Cover Image: Rust Belt Femme

Rust Belt Femme

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Member Reviews

This short and snappy memoir had me captivated. Jolie's writing is precise and lyrical and her story deeply relatable to this fellow Midwestern lefty queer. I would highly recommend this book!

Thank you to Netgalley and Belt Publishing for the ARC in exchange for an honest review.
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I was given an e-ARC of this book through Netgalley and I’m so grateful I stumbled upon it. This was such a relatable, honest and fun read. Being from the Midwest (MI),Queer, a survivor of trauma and raised in poverty, I was able to relate to some of the authors experiences. Rachel’s story explores gender, sexuality, class and race in a way that is accessible to all readers. I enjoyed exploring her femme identity and her journey with and through trauma as it had a lasting impact on me. Maybe it’s also because I’m a queer femme and from the Midwest. For some this book May be a struggle as their is no chronological timeline. While she speaks of what shapes her into who she is, I feel as though what that actually looks like is missing . Nonetheless this is her story and what we received is what she felt was most important for us to know.  Thank you to Raechel Anne Jolie for sharing your story with us .
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A simply fantastic and inspiring book for women/young women. Very much enjoyed reading. Look forwards to seeing/hearing more from this author.
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My Rating: 2/5 Stars 

I was given an e-ARC of this book through Netgalley in exchange for an honest review.

I was really looking forward to reading this memoir but unfortunately I had to DNF it as I just couldn't get on with the non-linear format. I found it very jarring and not enjoyable to read at all but I really appreciated what the author was saying and how the converted their thoughts so truthfully and touched upon many important topics in the part that I read.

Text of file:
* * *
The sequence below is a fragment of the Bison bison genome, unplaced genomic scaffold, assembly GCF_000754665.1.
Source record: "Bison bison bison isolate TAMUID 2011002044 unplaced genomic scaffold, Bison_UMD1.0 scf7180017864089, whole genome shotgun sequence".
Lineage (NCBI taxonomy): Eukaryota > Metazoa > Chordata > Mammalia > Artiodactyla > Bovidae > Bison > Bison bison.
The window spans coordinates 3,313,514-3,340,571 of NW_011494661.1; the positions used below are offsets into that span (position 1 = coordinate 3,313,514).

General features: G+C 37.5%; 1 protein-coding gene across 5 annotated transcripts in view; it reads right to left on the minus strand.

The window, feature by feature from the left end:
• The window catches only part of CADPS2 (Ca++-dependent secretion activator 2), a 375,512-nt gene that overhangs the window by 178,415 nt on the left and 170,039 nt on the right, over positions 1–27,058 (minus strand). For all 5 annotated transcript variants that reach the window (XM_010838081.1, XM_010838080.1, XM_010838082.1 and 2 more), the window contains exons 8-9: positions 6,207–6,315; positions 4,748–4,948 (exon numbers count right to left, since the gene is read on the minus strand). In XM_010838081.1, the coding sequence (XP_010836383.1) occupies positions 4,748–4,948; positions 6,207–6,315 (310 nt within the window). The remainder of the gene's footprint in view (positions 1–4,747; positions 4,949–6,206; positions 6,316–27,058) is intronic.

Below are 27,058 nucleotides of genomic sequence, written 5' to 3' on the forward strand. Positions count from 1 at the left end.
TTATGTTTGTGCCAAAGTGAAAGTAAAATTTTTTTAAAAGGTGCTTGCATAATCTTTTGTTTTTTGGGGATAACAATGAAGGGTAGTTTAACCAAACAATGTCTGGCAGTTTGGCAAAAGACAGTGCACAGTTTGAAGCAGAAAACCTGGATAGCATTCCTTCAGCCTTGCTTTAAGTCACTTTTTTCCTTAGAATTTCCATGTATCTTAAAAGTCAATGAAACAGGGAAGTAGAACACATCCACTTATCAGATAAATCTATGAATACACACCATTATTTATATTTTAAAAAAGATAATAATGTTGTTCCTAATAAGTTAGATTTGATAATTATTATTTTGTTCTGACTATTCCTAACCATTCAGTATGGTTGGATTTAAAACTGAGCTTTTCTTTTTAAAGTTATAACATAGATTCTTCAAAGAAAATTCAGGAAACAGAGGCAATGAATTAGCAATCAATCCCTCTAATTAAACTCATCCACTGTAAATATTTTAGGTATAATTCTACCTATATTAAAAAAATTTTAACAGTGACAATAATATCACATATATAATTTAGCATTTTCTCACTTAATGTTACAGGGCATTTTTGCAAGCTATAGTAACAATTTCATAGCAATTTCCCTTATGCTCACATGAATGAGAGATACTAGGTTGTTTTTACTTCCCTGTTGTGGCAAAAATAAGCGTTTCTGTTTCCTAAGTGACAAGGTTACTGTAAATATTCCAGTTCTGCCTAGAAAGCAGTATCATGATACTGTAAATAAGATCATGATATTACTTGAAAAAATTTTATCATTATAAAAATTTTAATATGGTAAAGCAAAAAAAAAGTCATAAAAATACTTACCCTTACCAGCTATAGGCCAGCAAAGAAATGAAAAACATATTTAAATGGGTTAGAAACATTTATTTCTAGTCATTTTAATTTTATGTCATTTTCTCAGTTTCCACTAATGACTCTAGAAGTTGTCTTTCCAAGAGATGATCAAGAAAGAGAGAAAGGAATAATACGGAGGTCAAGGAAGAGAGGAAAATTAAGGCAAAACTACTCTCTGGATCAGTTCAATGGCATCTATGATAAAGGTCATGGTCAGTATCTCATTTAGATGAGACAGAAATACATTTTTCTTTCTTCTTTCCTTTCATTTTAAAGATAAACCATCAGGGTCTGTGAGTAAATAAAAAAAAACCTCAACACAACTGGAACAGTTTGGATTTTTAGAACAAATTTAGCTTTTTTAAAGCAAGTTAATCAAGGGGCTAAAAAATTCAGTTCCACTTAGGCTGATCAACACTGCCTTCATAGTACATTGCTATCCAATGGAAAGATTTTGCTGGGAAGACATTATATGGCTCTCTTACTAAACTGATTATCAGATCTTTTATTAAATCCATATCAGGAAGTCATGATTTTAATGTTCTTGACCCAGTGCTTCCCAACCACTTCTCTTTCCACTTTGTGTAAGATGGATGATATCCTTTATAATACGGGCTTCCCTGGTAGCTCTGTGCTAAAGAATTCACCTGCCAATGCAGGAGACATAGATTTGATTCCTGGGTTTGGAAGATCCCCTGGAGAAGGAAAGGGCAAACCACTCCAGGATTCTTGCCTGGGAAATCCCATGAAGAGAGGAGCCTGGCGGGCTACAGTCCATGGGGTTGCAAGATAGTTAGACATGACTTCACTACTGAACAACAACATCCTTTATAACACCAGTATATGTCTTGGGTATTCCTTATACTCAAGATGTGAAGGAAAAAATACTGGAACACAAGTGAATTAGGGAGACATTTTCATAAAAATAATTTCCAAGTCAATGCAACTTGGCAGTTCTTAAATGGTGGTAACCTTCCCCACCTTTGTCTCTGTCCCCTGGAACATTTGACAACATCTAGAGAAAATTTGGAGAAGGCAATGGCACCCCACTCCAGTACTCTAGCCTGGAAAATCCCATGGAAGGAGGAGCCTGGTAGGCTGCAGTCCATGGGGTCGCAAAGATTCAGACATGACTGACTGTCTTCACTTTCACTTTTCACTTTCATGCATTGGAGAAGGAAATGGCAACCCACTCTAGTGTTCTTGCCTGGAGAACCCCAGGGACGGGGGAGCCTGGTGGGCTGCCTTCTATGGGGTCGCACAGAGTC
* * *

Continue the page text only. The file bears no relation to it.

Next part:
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Rust Belt Femme by Raechel Anne Jolie is a poetically frank memoir that serves as a love letter to growth, an ode to femmes and poor folx doing their best, and a beautiful nostalgia trip for those of us with an ache for nineties and early aughts culture.

 The story begins at the time of Jolie’s father’s brain injury from a hit-and-run accident and continues for nearly two decades. The brain injury complicates Jolie’s relationship with her dad who continues living with her at first, though eventually Jolie’s family unit shrinks to herself and her mom. This unit ebbs and flows in the way that struggling folks help others who are struggling, in the way that sometimes a friend needs a couch to crash on and you have a couch or a room and a daughter who needs watching. There is no glorification of the hardship—poverty, trauma, and the coming and going of significant others all have places in this telling—but the joy is equally there, because life is complicated like that. Because there is music and because there are radical friends and pockets of diverse community and kissing and DIY shows and “sex-just-because”.

What shines brightest in this novel is that the love and appreciation for even the most painful moments of learning. There is understanding that a first boyfriend “taught me an articulation of anti-capitalist politics and opened up a world of punk music that stirred the part of my gut that knew I had found what I needed. I wouldn’t have had”, even though this boyfriend was less than perfect. Jolie takes on her youth with eyes wide open with affection for the femmes and the poor folx who paved the way for her to find herself as well as for the younger version of herself who paved the way for her to become herself.

“We are not independent creatures in a vacuum,” she writes. “We are constantly…picking things up that we wouldn’t otherwise, realizing what we love and who we are through someone else’s experience of them.” This kinetic energy pulses through the memoir as things and people come together and then apart over and over again. There is a mix of personal and collective history, and a recognition of privilege is certainly present. This memoir recognizes that living authentically is a radical act, and by the end, it is clear that Raechel Anne Jolie is a force to be reckoned with.
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Thank you Netgally and the author for the gifted copy. All thoughts are completely my own.

This was a dnf for me. Like others have mentioned the tense changes very quickly which at time made it difficult to read.

I also found some of the wording a bit offputting. It just didn't sit well in my head.